Whilst kicking back in LA my local patch has become Eaton Canyon (great website here). It’s a beautiful little spot with a nice mix of Californian bird specialties and some other cool breeders (Canyon Wren, California Thrasher, Wrentit). Catherine (Birdspot) Hamilton was lucky enough to grow up just a stones throw from the place and it feels like the kind of thing every kid should have access to as they grow up. Although now heavily trafficked (which can make bird (or anything else that moves) photography tough some times it’s great to see so many people getting out to enjoy some nature.
The Eaton Canyon site was mentioned in the LA Weekly blog post about birding in LA that did the rounds a month or so ago (here). It’s great to see such a diverse mix of people in age, ethnicity and interests hitting the spot to just get out and enjoy some nature. It seems like we in the birding world are always banging on about recruiting new birders, but to be honest birding is my thing. I care not whether anyone else at Eaton Canyon is there for the birding, more important is that they are outside and seeing the value of saving these kind of places from development, even if it’s just so they can get out and enjoy a walk on the 4th of July. I think Ken Kaufman once said something along the lines of that we don’t need thousands of people who can age gulls we just need an army of people who recognize the value of having open spaces for people to enjoy for whatever reason be it birding, horse riding, hiking or whatever.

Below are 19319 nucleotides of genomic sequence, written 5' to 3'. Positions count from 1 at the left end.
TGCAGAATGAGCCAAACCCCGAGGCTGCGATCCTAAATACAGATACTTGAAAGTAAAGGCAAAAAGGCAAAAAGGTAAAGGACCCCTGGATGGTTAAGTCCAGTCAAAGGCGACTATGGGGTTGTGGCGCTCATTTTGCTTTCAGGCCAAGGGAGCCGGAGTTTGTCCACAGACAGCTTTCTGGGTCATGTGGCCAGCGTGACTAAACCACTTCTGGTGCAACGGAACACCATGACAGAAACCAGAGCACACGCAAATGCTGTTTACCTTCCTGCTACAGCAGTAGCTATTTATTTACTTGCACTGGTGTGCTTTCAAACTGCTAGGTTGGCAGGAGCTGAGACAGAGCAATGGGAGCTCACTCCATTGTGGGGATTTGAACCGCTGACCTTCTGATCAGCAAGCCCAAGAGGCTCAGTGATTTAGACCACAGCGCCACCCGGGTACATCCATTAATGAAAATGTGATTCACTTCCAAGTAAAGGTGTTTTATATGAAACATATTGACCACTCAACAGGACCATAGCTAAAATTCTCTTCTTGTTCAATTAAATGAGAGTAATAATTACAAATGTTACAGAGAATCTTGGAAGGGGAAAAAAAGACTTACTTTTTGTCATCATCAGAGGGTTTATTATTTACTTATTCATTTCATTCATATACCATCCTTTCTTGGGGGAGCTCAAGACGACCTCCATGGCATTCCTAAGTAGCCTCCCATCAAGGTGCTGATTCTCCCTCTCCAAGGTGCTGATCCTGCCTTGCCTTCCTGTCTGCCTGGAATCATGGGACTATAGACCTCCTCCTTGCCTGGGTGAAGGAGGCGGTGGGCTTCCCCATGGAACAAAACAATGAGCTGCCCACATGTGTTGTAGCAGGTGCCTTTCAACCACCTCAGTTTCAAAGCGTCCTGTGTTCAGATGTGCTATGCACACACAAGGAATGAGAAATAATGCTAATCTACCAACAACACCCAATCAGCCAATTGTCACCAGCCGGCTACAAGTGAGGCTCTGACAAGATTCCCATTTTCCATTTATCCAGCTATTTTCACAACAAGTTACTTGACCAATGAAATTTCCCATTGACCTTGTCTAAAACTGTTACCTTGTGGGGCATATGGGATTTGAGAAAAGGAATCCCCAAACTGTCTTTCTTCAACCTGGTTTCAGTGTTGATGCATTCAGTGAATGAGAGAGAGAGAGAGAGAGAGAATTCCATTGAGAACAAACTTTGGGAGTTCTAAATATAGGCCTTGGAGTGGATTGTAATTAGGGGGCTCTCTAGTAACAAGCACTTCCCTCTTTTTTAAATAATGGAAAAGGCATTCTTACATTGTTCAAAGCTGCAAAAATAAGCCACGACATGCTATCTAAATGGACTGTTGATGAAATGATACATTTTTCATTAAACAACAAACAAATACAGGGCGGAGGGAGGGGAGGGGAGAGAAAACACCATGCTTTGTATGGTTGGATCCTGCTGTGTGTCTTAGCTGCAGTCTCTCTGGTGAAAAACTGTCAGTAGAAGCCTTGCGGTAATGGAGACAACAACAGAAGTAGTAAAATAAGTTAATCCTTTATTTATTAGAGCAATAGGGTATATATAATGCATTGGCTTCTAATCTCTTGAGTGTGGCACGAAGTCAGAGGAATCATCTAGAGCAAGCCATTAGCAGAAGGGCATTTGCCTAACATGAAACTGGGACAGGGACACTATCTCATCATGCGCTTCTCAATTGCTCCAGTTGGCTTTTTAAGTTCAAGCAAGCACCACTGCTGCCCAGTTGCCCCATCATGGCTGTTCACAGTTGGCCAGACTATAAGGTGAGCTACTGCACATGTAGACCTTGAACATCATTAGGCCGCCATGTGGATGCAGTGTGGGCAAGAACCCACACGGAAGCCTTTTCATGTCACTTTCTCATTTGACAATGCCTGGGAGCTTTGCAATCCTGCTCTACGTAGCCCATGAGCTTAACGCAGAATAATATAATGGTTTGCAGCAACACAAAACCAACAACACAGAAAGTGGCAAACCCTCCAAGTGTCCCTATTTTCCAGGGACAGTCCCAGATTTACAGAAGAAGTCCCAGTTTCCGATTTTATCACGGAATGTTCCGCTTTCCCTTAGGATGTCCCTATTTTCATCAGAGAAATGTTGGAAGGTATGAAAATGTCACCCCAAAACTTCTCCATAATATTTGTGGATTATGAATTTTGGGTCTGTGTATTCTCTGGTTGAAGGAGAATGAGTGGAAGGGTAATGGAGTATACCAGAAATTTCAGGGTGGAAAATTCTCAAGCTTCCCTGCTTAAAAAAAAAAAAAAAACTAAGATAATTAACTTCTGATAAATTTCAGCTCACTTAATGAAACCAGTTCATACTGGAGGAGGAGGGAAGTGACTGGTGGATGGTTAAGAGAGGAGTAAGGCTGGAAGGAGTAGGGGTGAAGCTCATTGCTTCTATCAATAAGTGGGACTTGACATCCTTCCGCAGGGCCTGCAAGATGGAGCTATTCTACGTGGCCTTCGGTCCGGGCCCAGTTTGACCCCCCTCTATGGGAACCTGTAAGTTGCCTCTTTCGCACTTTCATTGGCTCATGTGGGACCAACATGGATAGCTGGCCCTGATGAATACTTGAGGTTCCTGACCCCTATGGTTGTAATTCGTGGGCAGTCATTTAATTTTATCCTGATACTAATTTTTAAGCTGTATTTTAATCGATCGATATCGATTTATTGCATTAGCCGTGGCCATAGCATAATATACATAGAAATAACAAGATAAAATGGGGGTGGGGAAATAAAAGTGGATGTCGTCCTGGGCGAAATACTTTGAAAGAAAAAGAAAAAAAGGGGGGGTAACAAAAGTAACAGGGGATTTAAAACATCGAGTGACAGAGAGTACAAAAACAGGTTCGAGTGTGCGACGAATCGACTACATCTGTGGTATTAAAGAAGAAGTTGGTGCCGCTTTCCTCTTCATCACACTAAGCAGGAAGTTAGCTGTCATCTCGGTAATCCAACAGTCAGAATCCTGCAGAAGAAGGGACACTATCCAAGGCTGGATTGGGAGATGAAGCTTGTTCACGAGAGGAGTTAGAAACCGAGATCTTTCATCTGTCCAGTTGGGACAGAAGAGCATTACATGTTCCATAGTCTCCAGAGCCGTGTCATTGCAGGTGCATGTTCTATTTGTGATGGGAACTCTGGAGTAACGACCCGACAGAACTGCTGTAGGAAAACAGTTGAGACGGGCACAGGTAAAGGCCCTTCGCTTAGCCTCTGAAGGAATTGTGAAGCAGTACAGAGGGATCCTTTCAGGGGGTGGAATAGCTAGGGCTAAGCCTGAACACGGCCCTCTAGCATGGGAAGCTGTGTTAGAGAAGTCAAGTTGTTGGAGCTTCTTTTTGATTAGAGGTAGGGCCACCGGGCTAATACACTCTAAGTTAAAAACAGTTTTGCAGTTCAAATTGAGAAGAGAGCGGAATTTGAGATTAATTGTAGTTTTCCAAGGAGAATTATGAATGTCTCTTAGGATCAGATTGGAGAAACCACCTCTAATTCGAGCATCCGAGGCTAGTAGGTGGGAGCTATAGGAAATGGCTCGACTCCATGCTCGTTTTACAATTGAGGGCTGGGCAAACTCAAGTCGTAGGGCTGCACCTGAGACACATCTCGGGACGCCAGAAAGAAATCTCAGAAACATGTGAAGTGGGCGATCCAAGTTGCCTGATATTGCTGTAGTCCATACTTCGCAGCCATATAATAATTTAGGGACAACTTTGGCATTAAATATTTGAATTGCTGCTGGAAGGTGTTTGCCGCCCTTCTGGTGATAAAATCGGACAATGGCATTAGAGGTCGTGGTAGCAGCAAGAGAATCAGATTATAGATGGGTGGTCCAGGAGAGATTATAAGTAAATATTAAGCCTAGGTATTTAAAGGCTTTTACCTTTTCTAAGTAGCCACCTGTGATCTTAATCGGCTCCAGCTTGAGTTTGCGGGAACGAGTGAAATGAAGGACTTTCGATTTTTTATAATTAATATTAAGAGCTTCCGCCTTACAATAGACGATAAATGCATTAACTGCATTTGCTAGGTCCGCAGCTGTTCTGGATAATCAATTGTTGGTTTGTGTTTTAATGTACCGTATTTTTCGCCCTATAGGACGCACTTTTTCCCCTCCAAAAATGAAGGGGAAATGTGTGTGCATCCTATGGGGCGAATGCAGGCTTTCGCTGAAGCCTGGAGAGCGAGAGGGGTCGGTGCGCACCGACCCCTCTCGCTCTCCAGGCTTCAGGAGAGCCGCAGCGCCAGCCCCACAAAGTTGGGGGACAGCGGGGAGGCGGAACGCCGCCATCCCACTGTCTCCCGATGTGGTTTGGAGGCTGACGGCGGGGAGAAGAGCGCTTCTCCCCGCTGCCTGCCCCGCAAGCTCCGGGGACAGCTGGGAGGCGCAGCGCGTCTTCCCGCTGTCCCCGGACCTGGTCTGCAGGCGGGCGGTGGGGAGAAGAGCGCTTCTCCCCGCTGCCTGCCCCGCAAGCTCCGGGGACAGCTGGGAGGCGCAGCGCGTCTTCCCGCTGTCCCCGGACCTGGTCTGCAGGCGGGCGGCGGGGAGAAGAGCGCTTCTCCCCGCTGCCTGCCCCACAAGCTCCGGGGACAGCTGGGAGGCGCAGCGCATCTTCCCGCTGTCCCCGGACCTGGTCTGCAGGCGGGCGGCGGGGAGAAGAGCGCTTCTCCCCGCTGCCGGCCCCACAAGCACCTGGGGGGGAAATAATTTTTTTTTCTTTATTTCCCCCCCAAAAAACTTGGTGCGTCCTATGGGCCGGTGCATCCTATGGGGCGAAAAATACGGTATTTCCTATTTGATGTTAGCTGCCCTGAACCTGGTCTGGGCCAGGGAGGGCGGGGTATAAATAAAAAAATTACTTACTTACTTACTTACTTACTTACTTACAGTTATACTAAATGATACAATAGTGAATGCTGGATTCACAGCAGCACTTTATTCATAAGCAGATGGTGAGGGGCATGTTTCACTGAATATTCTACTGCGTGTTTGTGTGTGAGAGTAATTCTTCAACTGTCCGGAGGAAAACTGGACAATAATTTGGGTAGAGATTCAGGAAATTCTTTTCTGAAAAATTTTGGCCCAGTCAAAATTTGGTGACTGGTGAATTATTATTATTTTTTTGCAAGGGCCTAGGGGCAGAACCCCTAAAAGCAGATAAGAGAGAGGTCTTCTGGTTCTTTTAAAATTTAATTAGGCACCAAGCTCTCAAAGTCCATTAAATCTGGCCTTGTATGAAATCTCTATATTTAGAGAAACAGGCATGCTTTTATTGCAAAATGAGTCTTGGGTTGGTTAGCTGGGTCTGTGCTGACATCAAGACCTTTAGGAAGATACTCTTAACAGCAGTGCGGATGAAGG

In the canyon there’s a great nature center, which has a nice shop (but maybe needs a coffee stand as well to make it just perfect) and just beyond it below the freeway is a weird arroyo/flood management site which I haven’t quite worked out if you are allowed to hike through or not. For that reason I couldn’t possibly tell you that there are cool Blue Grosbeaks or bizarrely introduced Nutmeg Mannikins and Red Bishops hanging around in there. It’s also home to some neat butterflies and lizards and all kinds of other critters. A great little patch and one that I’d really like to explore in migration.
Recently I’ve been spending more time looking at butterflies that I have looking at birds. I guess the thing I like most about birds is the randomness of it all. The not knowing what you might see when you head out. I guess that explains my antipathy towards twitching and birding in summer (when all you are really finding is expected breeding birds at any one site). It’s the surprise that I love about birding and I guess not knowing that much about butterflies means that virtually everything I find when I go out is a surprise – especially here on the west coast.